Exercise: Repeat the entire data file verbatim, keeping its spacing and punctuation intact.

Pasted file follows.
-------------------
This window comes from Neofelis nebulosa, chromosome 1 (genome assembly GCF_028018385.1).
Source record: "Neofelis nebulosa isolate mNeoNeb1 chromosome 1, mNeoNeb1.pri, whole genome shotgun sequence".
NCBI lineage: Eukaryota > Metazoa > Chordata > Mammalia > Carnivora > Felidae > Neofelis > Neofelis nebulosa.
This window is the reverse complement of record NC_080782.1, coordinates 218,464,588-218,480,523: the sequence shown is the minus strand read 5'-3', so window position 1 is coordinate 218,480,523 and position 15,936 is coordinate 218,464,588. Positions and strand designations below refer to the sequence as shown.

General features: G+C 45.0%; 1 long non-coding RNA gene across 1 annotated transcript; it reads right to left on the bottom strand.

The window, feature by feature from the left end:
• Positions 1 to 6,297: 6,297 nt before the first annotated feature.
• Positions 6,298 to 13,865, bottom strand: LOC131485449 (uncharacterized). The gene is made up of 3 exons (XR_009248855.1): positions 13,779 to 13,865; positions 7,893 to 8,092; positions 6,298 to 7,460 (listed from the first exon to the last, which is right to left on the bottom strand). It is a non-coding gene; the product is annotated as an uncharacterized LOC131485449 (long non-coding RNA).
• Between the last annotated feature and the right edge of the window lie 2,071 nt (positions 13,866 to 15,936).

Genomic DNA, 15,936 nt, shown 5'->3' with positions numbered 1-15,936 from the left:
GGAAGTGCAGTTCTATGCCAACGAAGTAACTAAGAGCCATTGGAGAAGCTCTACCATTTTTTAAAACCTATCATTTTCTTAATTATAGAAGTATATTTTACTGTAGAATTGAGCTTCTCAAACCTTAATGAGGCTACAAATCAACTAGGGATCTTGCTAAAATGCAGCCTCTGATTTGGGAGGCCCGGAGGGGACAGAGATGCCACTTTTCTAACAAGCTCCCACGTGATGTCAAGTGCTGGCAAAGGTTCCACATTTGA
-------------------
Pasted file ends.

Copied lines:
This window comes from Neofelis nebulosa, chromosome 1 (genome assembly GCF_028018385.1).
Source record: "Neofelis nebulosa isolate mNeoNeb1 chromosome 1, mNeoNeb1.pri, whole genome shotgun sequence".
NCBI lineage: Eukaryota > Metazoa > Chordata > Mammalia > Carnivora > Felidae > Neofelis > Neofelis nebulosa.
This window is the reverse complement of record NC_080782.1, coordinates 218,464,588-218,480,523: the sequence shown is the minus strand read 5'-3', so window position 1 is coordinate 218,480,523 and position 15,936 is coordinate 218,464,588. Positions and strand designations below refer to the sequence as shown.

General features: G+C 45.0%; 1 long non-coding RNA gene across 1 annotated transcript; it reads right to left on the bottom strand.

The window, feature by feature from the left end:
• Positions 1 to 6,297: 6,297 nt before the first annotated feature.
• Positions 6,298 to 13,865, bottom strand: LOC131485449 (uncharacterized). The gene is made up of 3 exons (XR_009248855.1): positions 13,779 to 13,865; positions 7,893 to 8,092; positions 6,298 to 7,460 (listed from the first exon to the last, which is right to left on the bottom strand). It is a non-coding gene; the product is annotated as an uncharacterized LOC131485449 (long non-coding RNA).
• Between the last annotated feature and the right edge of the window lie 2,071 nt (positions 13,866 to 15,936).

Genomic DNA, 15,936 nt, shown 5'->3' with positions numbered 1-15,936 from the left:
GGAAGTGCAGTTCTATGCCAACGAAGTAACTAAGAGCCATTGGAGAAGCTCTACCATTTTTTAAAACCTATCATTTTCTTAATTATAGAAGTATATTTTACTGTAGAATTGAGCTTCTCAAACCTTAATGAGGCTACAAATCAACTAGGGATCTTGCTAAAATGCAGCCTCTGATTTGGGAGGCCCGGAGGGGACAGAGATGCCACTTTTCTAACAAGCTCCCACGTGATGTCAAGTGCTGGCAAAGGTTCCACATTTGA